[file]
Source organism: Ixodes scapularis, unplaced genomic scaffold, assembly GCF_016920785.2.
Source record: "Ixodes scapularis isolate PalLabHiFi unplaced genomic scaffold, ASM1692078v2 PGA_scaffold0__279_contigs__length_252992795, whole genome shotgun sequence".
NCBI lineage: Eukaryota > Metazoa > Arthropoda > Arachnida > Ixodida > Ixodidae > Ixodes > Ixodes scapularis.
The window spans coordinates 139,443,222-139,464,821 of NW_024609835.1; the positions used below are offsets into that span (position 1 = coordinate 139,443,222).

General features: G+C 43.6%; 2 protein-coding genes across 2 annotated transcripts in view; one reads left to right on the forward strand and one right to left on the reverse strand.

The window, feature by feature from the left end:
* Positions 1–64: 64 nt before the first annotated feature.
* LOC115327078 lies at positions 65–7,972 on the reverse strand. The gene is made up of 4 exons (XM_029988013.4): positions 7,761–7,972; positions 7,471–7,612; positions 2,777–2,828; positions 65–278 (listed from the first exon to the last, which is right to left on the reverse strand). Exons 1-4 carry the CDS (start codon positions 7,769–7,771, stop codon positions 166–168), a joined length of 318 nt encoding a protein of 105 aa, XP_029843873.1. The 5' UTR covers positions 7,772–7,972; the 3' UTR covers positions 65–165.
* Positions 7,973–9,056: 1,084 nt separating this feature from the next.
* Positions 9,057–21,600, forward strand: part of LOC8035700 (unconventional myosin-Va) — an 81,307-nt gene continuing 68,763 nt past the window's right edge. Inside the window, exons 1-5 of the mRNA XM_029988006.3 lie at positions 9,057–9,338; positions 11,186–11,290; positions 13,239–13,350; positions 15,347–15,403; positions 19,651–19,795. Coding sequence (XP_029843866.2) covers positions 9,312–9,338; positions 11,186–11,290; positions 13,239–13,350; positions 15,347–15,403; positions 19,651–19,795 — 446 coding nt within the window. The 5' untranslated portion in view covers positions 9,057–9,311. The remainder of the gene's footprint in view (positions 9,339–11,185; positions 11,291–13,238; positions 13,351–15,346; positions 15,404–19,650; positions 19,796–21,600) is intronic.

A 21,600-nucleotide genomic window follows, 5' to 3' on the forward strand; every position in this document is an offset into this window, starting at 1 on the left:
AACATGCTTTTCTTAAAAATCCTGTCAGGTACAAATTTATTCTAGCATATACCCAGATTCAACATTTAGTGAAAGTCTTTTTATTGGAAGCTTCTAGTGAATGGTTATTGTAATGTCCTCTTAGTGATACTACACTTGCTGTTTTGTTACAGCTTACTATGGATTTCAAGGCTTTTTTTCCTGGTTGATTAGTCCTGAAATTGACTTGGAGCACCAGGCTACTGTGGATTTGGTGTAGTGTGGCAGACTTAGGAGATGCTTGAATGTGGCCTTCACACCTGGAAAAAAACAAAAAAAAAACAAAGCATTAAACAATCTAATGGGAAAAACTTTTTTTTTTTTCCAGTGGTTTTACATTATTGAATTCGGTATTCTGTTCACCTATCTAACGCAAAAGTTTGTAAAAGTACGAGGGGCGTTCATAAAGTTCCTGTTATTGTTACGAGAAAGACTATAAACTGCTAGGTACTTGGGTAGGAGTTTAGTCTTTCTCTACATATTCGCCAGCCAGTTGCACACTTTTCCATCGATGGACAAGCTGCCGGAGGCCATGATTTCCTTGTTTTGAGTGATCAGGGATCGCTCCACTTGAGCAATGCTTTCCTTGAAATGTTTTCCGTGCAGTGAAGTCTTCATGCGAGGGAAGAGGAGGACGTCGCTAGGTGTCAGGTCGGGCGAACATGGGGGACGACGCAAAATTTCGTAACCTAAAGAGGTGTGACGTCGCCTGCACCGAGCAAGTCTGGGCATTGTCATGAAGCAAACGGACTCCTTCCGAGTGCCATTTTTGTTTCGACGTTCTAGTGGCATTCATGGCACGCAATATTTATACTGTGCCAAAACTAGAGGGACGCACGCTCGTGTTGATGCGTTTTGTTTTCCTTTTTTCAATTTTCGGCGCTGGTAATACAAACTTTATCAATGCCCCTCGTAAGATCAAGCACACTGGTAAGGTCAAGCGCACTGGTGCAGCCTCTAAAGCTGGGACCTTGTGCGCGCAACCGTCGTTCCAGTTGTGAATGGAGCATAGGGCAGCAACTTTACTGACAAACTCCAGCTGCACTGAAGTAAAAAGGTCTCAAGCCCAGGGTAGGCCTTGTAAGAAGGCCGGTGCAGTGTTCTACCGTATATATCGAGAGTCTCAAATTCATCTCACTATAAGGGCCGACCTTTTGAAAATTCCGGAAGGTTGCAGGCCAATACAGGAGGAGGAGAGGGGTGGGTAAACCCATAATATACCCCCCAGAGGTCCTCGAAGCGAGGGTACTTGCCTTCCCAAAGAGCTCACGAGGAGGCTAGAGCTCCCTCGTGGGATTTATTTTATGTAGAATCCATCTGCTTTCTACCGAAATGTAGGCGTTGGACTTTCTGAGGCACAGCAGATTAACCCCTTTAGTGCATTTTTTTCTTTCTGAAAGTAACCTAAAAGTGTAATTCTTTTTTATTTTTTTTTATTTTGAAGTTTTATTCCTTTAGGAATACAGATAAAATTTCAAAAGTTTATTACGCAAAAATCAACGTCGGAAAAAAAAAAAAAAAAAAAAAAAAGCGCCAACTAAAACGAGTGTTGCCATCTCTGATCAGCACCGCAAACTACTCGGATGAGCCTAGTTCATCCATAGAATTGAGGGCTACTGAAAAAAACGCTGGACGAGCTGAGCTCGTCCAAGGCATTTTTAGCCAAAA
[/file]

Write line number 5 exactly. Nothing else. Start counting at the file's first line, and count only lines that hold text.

General features: G+C 43.6%; 2 protein-coding genes across 2 annotated transcripts in view; one reads left to right on the forward strand and one right to left on the reverse strand.